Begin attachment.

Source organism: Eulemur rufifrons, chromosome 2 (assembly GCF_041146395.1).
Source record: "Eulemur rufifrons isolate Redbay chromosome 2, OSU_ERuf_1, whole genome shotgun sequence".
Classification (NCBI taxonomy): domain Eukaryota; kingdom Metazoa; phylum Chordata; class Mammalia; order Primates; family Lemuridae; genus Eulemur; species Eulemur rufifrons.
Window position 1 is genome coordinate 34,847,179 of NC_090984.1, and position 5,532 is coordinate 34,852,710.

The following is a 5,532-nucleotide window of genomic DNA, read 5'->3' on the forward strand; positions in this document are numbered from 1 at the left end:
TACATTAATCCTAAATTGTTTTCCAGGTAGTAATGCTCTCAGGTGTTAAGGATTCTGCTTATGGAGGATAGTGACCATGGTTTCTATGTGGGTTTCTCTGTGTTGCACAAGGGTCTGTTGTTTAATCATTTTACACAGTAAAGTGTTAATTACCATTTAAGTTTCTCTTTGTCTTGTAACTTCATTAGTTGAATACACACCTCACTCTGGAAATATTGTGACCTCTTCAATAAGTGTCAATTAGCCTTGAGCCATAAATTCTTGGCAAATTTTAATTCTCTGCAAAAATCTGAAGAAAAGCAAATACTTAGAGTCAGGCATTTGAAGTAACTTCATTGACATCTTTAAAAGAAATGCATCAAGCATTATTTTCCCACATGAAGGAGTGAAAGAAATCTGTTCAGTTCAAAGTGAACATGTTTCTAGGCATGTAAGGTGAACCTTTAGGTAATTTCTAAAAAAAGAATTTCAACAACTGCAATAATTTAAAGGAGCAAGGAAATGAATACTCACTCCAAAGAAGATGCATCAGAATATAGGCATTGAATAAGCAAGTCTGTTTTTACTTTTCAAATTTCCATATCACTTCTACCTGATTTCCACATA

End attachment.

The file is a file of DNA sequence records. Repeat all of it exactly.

Source organism: Eulemur rufifrons, chromosome 2 (assembly GCF_041146395.1).
Source record: "Eulemur rufifrons isolate Redbay chromosome 2, OSU_ERuf_1, whole genome shotgun sequence".
Classification (NCBI taxonomy): domain Eukaryota; kingdom Metazoa; phylum Chordata; class Mammalia; order Primates; family Lemuridae; genus Eulemur; species Eulemur rufifrons.
Window position 1 is genome coordinate 34,847,179 of NC_090984.1, and position 5,532 is coordinate 34,852,710.

The following is a 5,532-nucleotide window of genomic DNA, read 5'->3' on the forward strand; positions in this document are numbered from 1 at the left end:
TACATTAATCCTAAATTGTTTTCCAGGTAGTAATGCTCTCAGGTGTTAAGGATTCTGCTTATGGAGGATAGTGACCATGGTTTCTATGTGGGTTTCTCTGTGTTGCACAAGGGTCTGTTGTTTAATCATTTTACACAGTAAAGTGTTAATTACCATTTAAGTTTCTCTTTGTCTTGTAACTTCATTAGTTGAATACACACCTCACTCTGGAAATATTGTGACCTCTTCAATAAGTGTCAATTAGCCTTGAGCCATAAATTCTTGGCAAATTTTAATTCTCTGCAAAAATCTGAAGAAAAGCAAATACTTAGAGTCAGGCATTTGAAGTAACTTCATTGACATCTTTAAAAGAAATGCATCAAGCATTATTTTCCCACATGAAGGAGTGAAAGAAATCTGTTCAGTTCAAAGTGAACATGTTTCTAGGCATGTAAGGTGAACCTTTAGGTAATTTCTAAAAAAAGAATTTCAACAACTGCAATAATTTAAAGGAGCAAGGAAATGAATACTCACTCCAAAGAAGATGCATCAGAATATAGGCATTGAATAAGCAAGTCTGTTTTTACTTTTCAAATTTCCATATCACTTCTACCTGATTTCCACATA